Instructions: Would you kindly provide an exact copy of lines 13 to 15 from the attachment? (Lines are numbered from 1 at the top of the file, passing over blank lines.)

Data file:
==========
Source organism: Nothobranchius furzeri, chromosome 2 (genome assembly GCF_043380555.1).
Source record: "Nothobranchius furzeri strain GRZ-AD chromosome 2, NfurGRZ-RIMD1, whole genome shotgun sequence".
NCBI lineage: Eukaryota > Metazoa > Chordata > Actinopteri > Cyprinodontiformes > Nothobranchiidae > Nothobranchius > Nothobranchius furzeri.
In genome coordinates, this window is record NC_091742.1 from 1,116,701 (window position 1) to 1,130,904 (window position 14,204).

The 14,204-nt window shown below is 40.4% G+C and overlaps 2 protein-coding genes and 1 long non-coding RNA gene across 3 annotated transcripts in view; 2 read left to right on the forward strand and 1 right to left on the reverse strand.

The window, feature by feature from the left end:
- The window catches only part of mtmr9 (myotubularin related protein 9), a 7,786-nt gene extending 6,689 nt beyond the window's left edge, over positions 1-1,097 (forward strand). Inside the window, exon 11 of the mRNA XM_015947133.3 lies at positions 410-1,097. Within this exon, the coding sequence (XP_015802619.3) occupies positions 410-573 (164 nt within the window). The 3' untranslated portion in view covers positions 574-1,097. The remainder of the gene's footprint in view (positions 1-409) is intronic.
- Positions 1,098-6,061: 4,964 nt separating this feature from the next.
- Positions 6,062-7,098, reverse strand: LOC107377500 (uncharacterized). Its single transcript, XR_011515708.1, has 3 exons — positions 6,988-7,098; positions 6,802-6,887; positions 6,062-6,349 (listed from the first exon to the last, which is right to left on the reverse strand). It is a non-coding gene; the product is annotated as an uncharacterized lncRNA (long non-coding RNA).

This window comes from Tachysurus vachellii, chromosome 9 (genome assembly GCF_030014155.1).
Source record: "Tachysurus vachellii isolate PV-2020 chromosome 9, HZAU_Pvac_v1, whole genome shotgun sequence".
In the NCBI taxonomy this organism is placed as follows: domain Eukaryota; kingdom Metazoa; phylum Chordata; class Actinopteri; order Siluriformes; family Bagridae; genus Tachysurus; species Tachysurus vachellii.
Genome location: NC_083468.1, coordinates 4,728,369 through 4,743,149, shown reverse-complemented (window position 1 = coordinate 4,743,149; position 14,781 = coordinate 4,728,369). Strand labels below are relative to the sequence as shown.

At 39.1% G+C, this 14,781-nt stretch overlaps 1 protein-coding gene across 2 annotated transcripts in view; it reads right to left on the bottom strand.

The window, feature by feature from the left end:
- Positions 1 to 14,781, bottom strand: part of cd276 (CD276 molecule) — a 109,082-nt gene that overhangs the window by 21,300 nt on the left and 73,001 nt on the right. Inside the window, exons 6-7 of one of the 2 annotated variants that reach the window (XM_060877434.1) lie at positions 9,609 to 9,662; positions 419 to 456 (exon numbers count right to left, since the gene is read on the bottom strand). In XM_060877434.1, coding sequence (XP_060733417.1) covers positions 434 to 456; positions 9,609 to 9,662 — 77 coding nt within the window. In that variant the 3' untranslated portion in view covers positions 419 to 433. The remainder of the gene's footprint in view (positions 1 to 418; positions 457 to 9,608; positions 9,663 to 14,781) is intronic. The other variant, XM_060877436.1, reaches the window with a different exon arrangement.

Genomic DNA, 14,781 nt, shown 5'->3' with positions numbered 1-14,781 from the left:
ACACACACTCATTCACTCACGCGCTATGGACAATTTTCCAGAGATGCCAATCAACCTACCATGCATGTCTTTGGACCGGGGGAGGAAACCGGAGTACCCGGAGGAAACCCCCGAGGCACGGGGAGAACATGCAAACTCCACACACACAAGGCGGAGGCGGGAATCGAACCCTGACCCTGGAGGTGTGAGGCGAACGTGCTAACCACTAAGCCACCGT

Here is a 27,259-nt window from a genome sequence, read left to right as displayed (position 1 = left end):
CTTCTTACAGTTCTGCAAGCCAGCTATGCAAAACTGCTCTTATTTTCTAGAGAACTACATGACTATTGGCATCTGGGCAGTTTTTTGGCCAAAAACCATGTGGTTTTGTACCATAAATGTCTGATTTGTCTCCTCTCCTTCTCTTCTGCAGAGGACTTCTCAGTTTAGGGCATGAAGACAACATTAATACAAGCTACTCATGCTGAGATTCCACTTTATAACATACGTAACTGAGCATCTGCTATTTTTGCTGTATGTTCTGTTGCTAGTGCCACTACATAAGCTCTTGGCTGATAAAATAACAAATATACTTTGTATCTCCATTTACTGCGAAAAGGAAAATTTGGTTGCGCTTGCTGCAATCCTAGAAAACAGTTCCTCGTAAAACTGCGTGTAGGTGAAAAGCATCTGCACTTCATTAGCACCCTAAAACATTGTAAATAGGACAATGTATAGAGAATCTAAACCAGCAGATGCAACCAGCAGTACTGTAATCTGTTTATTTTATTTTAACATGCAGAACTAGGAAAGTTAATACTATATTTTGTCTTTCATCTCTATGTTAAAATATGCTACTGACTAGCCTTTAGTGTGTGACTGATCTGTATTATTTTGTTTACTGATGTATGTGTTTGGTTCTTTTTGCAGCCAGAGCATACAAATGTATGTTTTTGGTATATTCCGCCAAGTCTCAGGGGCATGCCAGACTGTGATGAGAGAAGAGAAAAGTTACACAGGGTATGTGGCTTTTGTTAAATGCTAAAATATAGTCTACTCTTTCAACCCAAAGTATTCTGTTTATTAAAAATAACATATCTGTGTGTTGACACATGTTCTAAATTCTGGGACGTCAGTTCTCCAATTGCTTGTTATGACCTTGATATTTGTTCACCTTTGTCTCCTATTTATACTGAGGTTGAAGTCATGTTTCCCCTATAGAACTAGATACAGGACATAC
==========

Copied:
Genome location: NC_083468.1, coordinates 4,728,369 through 4,743,149, shown reverse-complemented (window position 1 = coordinate 4,743,149; position 14,781 = coordinate 4,728,369). Strand labels below are relative to the sequence as shown.

At 39.1% G+C, this 14,781-nt stretch overlaps 1 protein-coding gene across 2 annotated transcripts in view; it reads right to left on the bottom strand.

The window, feature by feature from the left end: